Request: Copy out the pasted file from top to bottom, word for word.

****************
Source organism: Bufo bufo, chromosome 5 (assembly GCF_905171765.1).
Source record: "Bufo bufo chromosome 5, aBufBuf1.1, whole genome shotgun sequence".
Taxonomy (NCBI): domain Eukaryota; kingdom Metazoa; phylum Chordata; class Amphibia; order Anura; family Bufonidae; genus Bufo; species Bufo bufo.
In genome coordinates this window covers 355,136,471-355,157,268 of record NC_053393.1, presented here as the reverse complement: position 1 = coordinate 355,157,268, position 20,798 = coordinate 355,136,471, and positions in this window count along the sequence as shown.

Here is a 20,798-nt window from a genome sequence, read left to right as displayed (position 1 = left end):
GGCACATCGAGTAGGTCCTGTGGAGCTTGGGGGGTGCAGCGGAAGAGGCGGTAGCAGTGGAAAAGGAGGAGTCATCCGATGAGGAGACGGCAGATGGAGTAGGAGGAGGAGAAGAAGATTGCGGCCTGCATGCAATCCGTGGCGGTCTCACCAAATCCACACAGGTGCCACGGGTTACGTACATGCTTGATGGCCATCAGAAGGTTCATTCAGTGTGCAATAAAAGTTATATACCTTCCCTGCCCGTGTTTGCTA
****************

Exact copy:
Source organism: Bufo bufo, chromosome 5 (assembly GCF_905171765.1).
Source record: "Bufo bufo chromosome 5, aBufBuf1.1, whole genome shotgun sequence".
Taxonomy (NCBI): domain Eukaryota; kingdom Metazoa; phylum Chordata; class Amphibia; order Anura; family Bufonidae; genus Bufo; species Bufo bufo.
In genome coordinates this window covers 355,136,471-355,157,268 of record NC_053393.1, presented here as the reverse complement: position 1 = coordinate 355,157,268, position 20,798 = coordinate 355,136,471, and positions in this window count along the sequence as shown.

Here is a 20,798-nt window from a genome sequence, read left to right as displayed (position 1 = left end):
GGCACATCGAGTAGGTCCTGTGGAGCTTGGGGGGTGCAGCGGAAGAGGCGGTAGCAGTGGAAAAGGAGGAGTCATCCGATGAGGAGACGGCAGATGGAGTAGGAGGAGGAGAAGAAGATTGCGGCCTGCATGCAATCCGTGGCGGTCTCACCAAATCCACACAGGTGCCACGGGTTACGTACATGCTTGATGGCCATCAGAAGGTTCATTCAGTGTGCAATAAAAGTTATATACCTTCCCTGCCCGTGTTTGCTA